White House proposes more than $400 billion in Medicare, Medicaid reductions   03/04/2014
President Obama today released a fiscal year 2015 budget request that includes $407 billion in proposed reductions to Medicare, of which $354 billion would come from health care providers, and $7.3 billion in reductions to Medicaid. “Today’s budget proposal includes some problematic policies that would undermine the ability of hospitals to improve the health care system and, ultimately, puts access to services at risk for the patients and communities we serve,” said AHA President and CEO Rich Umbdenstock. The budget proposal would reduce bad debt payments to providers, including hospitals, by $30.8 billion; Medicare graduate medical education payments by $14.6 billion; and critical access hospital payments from 101% to 100% of reasonable costs, among other cuts. AHA members received a Special Bulletin with further details. Later this afternoon, the Department of Health and Human Services provided more details on the president’s FY 2015 discretionary budget request. Children’s Hospitals Graduate Medical Education funding would be eliminated, down from its current level of $265 million; however, it would receive $100 million funded by Medicare GME cuts. Other provisions include $4 million to fund a new Rural Physician Training grant program; $17 million for the 340B drug pricing program to help improve the program’s operations and oversight; $57 million for Rural Health Outreach grants; $26 million for Rural Hospital Flexibility grants, a reduction of $14 million from FY 2014 funding; and $14 million to support the Health Resources and Services Administration’s efforts to expand health technology systems. In addition, it would provide $255 million for the Hospital Preparedness Program, the same amount as FY 2014, and $144 million to develop nursing workforce programs.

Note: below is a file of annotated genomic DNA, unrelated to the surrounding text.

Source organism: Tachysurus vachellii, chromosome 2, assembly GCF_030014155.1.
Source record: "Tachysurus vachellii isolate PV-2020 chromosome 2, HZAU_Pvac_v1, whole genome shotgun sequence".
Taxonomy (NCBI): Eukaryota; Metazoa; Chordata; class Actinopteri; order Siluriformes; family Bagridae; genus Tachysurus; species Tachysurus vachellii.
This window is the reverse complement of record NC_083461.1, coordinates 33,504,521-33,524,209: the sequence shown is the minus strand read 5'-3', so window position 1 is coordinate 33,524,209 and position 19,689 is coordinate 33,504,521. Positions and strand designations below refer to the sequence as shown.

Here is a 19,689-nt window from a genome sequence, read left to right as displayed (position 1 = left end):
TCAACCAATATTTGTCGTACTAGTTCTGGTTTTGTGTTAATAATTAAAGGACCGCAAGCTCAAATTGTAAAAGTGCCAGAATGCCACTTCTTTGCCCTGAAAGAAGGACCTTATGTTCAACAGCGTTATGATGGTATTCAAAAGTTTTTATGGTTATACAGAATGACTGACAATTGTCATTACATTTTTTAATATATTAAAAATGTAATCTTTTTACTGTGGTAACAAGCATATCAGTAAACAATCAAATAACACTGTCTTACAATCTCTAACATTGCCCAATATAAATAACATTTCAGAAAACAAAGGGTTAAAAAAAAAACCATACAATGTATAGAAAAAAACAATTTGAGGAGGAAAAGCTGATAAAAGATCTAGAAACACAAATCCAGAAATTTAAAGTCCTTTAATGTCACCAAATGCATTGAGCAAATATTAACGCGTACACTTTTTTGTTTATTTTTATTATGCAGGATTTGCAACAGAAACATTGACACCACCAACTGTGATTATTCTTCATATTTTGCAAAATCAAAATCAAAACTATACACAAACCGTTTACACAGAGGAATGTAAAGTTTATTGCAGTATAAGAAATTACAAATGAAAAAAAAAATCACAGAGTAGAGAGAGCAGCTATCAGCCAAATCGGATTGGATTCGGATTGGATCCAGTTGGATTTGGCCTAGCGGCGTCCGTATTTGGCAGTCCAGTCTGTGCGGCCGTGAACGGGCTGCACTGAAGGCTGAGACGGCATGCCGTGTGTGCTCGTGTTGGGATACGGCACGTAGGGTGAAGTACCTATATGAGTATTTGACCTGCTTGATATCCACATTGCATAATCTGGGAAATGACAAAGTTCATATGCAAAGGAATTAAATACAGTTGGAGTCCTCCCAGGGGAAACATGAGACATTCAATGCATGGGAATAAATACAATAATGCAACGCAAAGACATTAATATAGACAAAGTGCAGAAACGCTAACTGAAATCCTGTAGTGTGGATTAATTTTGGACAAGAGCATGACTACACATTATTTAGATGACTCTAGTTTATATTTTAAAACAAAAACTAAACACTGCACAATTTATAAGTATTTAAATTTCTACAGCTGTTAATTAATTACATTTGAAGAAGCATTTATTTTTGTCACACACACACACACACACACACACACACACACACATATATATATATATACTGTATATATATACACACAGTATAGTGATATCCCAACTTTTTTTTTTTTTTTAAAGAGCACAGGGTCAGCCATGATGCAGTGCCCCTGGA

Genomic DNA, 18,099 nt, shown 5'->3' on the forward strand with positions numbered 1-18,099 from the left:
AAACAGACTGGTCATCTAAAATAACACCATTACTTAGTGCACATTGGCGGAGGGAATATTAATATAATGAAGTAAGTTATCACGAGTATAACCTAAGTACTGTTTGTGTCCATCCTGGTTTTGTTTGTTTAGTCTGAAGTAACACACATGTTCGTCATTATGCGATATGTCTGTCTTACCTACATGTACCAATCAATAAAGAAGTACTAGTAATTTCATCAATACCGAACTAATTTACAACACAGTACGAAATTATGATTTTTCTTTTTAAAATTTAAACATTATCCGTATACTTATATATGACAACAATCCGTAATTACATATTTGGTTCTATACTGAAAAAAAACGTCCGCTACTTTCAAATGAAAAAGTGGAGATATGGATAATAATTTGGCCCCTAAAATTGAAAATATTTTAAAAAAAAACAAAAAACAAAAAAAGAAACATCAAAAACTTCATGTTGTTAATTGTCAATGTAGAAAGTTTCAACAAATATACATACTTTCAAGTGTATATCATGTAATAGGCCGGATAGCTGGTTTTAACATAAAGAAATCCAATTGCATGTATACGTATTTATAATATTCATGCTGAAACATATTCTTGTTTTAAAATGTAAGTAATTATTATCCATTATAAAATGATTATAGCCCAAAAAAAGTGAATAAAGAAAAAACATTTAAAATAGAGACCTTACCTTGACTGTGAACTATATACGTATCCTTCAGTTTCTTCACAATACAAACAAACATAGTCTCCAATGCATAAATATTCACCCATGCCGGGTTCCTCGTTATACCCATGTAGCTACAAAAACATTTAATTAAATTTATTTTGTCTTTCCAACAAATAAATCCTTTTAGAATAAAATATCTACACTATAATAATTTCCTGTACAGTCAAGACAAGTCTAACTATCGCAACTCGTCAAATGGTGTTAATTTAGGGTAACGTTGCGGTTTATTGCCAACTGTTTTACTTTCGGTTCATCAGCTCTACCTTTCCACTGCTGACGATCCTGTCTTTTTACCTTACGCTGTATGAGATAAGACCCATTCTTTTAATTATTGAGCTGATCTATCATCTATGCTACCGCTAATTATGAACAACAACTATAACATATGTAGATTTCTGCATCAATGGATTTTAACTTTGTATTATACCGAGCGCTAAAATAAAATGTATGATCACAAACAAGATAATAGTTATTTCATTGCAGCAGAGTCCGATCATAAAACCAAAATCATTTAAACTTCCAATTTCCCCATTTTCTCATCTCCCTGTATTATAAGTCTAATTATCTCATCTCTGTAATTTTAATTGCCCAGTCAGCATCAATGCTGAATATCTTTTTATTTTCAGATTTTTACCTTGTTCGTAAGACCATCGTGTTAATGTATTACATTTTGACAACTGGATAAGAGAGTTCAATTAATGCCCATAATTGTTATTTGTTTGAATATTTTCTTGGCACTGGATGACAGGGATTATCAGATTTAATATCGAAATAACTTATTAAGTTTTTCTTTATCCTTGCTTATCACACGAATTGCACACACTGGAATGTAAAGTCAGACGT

Study: Structural changes could save Medicare additional $900 billion   03/04/2014
The Medicare program could save an additional $900 billion over the next 10 years due to structural changes throughout the health care sector that are driving spending down, according to a new report by health care economics consulting firm DobsonDaVanzo, released today by the Federation of American Hospitals. New evidence of a spending slowdown include projected health care spending growth of 3.8% for 2013, the fourth consecutive year of historically low growth; a decline in Medicare hospital spending per beneficiary to 0.3% in 2012 from 6% in 2009; and near record-low health care and hospital price growth over the past year of 1.1% and 1.5%, respectively, the authors said. According to the report, structural changes driving the spending slowdown include a shift to value-based payments and declines in hospital readmission rates and healthcare-associated infections, among other trends.
CDC issues antibiotic stewardship tools for hospitals   03/04/2014
The Centers for Disease Control and Prevention today issued new tools to help hospitals develop antibiotic stewardship programs to improve prescribing practices, with the goal of protecting patients from preventable complications and reducing the emergence of resistant organisms such as C. difficile that lead to serious life-threatening infections. The tools include a checklist and guidance for implementing a stewardship program that dedicates the necessary human, financial and information technology resources; appoints a single leader responsible for program outcomes and a single pharmacist leader to support improved prescribing; takes at least one prescribing improvement action; tracks and regularly reports to clinicians on prescribing and antibiotic resistance patterns; and offers education on how to improve them. According to a CDC Vital Signs report released today, physicians in some hospitals prescribe three times as many antibiotics as their colleagues in other hospitals, suggesting the potential to improve prescribing practices in certain clinical scenarios. According to the report, a 30% reduction in the antibiotics most likely to cause C. difficile infections could reduce these infections by more than 25%. AHA Senior Vice President John Combes, M.D., who participated in a CDC briefing today on the report, noted that AHA recently addressed this issue in its white paper on “Appropriate Use of Medical Resources,” which recommends that hospitals maintain an antibiotic stewardship program along with four other interventions to reduce non-beneficial medical services. A toolkit for the development of an antibiotic stewardship program, including the new CDC resources, will be available to hospitals in the coming months.